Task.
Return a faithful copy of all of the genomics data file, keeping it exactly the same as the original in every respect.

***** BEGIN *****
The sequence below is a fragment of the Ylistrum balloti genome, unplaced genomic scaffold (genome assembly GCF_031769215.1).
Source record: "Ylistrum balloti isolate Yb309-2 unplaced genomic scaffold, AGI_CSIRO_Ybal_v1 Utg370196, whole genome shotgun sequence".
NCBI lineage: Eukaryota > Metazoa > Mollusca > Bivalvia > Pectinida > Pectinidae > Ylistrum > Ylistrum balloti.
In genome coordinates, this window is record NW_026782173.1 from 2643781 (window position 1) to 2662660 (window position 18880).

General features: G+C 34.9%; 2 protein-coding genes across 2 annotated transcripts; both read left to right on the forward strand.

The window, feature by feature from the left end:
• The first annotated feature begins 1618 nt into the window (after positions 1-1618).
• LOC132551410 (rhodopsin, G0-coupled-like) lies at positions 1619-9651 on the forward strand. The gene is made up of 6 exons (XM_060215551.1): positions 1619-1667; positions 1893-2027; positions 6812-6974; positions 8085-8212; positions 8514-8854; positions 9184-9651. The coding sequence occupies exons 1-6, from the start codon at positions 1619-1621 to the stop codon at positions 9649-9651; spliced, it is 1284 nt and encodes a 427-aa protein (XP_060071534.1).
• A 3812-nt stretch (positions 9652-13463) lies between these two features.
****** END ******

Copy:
The sequence below is a fragment of the Ylistrum balloti genome, unplaced genomic scaffold (genome assembly GCF_031769215.1).
Source record: "Ylistrum balloti isolate Yb309-2 unplaced genomic scaffold, AGI_CSIRO_Ybal_v1 Utg370196, whole genome shotgun sequence".
NCBI lineage: Eukaryota > Metazoa > Mollusca > Bivalvia > Pectinida > Pectinidae > Ylistrum > Ylistrum balloti.
In genome coordinates, this window is record NW_026782173.1 from 2643781 (window position 1) to 2662660 (window position 18880).

General features: G+C 34.9%; 2 protein-coding genes across 2 annotated transcripts; both read left to right on the forward strand.

The window, feature by feature from the left end:
• The first annotated feature begins 1618 nt into the window (after positions 1-1618).
• LOC132551410 (rhodopsin, G0-coupled-like) lies at positions 1619-9651 on the forward strand. The gene is made up of 6 exons (XM_060215551.1): positions 1619-1667; positions 1893-2027; positions 6812-6974; positions 8085-8212; positions 8514-8854; positions 9184-9651. The coding sequence occupies exons 1-6, from the start codon at positions 1619-1621 to the stop codon at positions 9649-9651; spliced, it is 1284 nt and encodes a 427-aa protein (XP_060071534.1).
• A 3812-nt stretch (positions 9652-13463) lies between these two features.